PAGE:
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Improving the treatment of amoebic gill disease in salmonids with soft freshwater and the mucolytic drug L-cysteine ethyl ester
thesisposted on 2023-05-27, 17:47 authored by Roberts, Shane(Shane David)
Amoebic gill disease (AGD) is the single most significant disease affecting Tasmanian marine salmonid farming. The current treatment of AGD is freshwater bathing affected sea-caged fish. However, this current method of treatment is becoming less effective with an apparent increase in bathing frequency over the years fuelling a rise in production costs to the Tasmanian Atlantic salmon industry. The research reported in this thesis primarily aimed to identify an improved method of treatment that not only has an enhanced efficacy compared to the current treatment, but also exhibits minimal physiological consequences to treated fish. Initial experiments aimed at assessing the pathophysiological effects of AGD and freshwater bathing, with the intention for later comparison to improved and novel treatments. Freshwater¬¨‚àë bathing elicited a minor ionoregulatory, and possibly acid base, dysfunction that was enhanced in AGD-affected Atlantic salmon (Salmo salar L.). Significant histochemical changes to gill mucous cell populations were also documented in response to salinity and AGD. These results highlighted the potential importance of the mucous layer in differing saline conditions and disease events. Freshwater bathing was subsequently refined and its effectiveness enhanced with the use of soft freshwater as opposed to hard freshwater. Commercial salmonid farms have access to a number of freshwater sources that vary considerably in their total hardness (mg L-1 CaC03). We found that soft freshwater bathing delayed re-infection and subsequent pathology in treated Atlantic salmon by 2 weeks, representing a significant financial saving to the industry. From blood plasma analyses, no significant effect of soft freshwater bathing was found. It was documented that one of the therapeutic effects that :freshwater bathing offers is its ability to reduce mucus viscosity, aiding flushing of gill-associated amoebae and hyperplastic tissue. Soft freshwater was found to significantly reduce mucus viscosity by 1 h into bathing (P<0.05) whereas hard freshwater significantly reduced the viscosity by 3 h (P<0.05). Due to the effective action of freshwater bathing on fish mucus, our research progressed to the trial of the mucolytic agent L-cysteine ethyl ester (LCEE) as an in feed additive. Cysteine based mucolytics are widely used in human and domestic ' animal medicines, and LCEE has previously been tested in aquaculture to protect coho salmon (Oncorhynchus kisutch Walbaum) against a harmful diatom. We tested LCEE both in vitro and in vivo for its potential benefit at alleviating AGD. As an in feed additive, LCEE significantly delayed the progression of AGD pathology by 50 57 %, compared to controls, in Atlantic salmon. Prophylactic administration for 2 weeks at 45-50 mg LCEE kg-1 fish dai1 prior to, or at the lowest point of infection, was found to be the most successful oral delivery method. No detrimental physiological consequences were found in LCEE-treated fish, even when freshwater bathing followed prolonged medication. The mechanism of action of LCEE was in the alteration of the hosts mucous layer, with no effect on isolated gill amoebae. An underlying theme that required an intimate understanding for the assessment of improved and novel treatments was that of fish mucus. The limited knowledge in the literature on fish mucus also paved the way for some interesting and much needed research. Gill mucous cell histochemistry and cutaneous mucus viscosity and biochemistry showed significant differences between three salmonid species; Atlantic salmon (S. salar), brown trout (S. trutta) and rainbow trout (Oncorhynchus mykiss). Significant differences due to salinity and AGD were also documented. Some important findings were that mucus viscosity was significantly greater in seawater compared to freshwater fish for all three species, and significantly reduced due to AGD in Atlantic salmon and brown trout. Trends for all three salmonids were shifts in mucous cell glycoproteins from neutral mucins in freshwater to acidic mucins in seawater, and shifts towards neutral mucins, with an increase in mucous cell numbers, due to AGD. Such findings not only hold implications for disease management, but also aid in a better understanding of differing fish physiologies and disease susceptibilities. The research conducted for this thesis has identified improvements for the treatment of AGD and represents new pathophysiological information on a gill disease in three euryhaline salmonid species. In addition, significant contributions have been made to the infant field of fish mucology. The documented findings will hopefully pave the way for future research into fish disease treatments and pathophysiology.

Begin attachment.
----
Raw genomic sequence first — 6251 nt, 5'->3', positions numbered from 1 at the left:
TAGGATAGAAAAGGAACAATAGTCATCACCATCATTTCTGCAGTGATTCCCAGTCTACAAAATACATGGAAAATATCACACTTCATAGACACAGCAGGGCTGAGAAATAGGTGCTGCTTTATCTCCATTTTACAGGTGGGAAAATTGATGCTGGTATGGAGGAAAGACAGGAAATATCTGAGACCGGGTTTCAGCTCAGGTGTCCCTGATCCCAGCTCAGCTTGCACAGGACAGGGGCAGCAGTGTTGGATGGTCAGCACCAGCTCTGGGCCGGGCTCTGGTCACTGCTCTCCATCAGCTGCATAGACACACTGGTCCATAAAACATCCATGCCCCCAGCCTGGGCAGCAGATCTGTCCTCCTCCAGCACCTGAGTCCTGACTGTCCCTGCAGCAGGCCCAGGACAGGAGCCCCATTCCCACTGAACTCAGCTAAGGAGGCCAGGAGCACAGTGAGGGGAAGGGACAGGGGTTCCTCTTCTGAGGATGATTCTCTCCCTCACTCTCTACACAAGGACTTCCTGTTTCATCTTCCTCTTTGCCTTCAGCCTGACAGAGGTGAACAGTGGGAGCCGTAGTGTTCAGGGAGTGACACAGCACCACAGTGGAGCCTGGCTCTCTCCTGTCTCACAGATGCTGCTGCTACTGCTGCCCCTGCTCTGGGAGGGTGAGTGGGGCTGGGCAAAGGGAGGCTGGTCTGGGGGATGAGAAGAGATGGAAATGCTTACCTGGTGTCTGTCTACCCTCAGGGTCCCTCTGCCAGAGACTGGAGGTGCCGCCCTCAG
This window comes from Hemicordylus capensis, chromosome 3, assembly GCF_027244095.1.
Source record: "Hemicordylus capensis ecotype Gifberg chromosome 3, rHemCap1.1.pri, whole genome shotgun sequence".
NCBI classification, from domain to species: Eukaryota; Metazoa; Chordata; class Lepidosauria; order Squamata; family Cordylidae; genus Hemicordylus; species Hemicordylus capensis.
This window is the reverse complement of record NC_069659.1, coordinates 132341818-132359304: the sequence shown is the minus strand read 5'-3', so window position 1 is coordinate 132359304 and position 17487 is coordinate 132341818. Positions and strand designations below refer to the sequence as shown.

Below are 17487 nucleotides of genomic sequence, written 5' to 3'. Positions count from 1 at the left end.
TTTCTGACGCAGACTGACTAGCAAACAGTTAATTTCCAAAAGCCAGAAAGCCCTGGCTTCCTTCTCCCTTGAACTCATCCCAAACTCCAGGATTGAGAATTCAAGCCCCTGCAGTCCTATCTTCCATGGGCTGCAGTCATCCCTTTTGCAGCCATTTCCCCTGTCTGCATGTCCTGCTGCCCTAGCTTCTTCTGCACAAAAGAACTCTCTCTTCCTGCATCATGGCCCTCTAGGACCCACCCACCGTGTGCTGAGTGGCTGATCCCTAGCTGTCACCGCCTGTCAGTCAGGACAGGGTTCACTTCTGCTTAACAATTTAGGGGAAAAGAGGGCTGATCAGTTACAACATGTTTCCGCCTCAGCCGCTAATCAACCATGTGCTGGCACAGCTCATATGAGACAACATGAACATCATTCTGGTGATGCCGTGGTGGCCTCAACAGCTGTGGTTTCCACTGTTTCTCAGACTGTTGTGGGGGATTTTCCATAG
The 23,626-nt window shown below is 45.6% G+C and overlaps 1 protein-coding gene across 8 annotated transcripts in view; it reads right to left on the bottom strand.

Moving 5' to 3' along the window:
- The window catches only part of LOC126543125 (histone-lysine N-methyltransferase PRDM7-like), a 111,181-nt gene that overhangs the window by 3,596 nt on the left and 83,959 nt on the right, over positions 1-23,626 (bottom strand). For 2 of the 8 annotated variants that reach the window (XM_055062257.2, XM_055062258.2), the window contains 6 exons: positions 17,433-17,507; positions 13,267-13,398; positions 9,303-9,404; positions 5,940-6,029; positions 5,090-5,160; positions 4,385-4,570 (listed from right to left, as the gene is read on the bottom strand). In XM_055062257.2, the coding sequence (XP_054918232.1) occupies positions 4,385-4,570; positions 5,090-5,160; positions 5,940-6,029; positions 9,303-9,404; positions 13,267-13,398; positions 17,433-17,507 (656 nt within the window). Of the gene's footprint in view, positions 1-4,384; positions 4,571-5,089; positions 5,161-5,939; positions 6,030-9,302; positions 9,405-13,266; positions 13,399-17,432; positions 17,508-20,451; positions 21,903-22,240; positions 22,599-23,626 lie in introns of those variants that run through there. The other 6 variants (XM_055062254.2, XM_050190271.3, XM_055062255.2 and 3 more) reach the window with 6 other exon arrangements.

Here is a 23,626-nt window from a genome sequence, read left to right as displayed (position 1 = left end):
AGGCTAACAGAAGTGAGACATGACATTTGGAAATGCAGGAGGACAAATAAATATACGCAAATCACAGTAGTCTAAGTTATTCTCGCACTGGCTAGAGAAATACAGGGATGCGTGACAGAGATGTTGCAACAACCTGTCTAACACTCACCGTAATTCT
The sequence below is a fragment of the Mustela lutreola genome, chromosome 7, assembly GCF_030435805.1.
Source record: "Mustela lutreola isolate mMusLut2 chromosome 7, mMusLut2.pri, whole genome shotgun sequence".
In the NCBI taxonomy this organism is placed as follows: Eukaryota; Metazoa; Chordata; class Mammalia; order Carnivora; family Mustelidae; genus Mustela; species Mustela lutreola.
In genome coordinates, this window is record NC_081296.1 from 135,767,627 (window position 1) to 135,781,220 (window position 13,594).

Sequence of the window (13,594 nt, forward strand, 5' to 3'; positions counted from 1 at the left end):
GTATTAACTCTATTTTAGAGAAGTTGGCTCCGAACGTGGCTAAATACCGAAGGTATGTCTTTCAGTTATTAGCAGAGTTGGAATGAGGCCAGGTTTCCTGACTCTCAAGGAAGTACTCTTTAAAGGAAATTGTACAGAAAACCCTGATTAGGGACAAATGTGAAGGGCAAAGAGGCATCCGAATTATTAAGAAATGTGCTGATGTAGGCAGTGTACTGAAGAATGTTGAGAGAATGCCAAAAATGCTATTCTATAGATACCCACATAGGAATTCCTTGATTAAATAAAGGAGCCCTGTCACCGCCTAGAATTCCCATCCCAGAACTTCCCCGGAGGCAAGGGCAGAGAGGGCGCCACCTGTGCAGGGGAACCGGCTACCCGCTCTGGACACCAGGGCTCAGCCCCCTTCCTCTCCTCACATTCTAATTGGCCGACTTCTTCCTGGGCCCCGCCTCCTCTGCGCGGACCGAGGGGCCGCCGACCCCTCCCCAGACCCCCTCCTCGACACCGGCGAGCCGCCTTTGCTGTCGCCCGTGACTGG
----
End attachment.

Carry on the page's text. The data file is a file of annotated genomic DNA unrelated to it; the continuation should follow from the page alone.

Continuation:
Rights statementCopyright 2004 the author - The University is continuing to endeavour to trace the copyright owner(s) and in the meantime this item has been reproduced here in good faith. We would be pleased to hear from the copyright owner(s). Thesis (Ph.D.)--University of Tasmania, 2004. Includes bibliographical references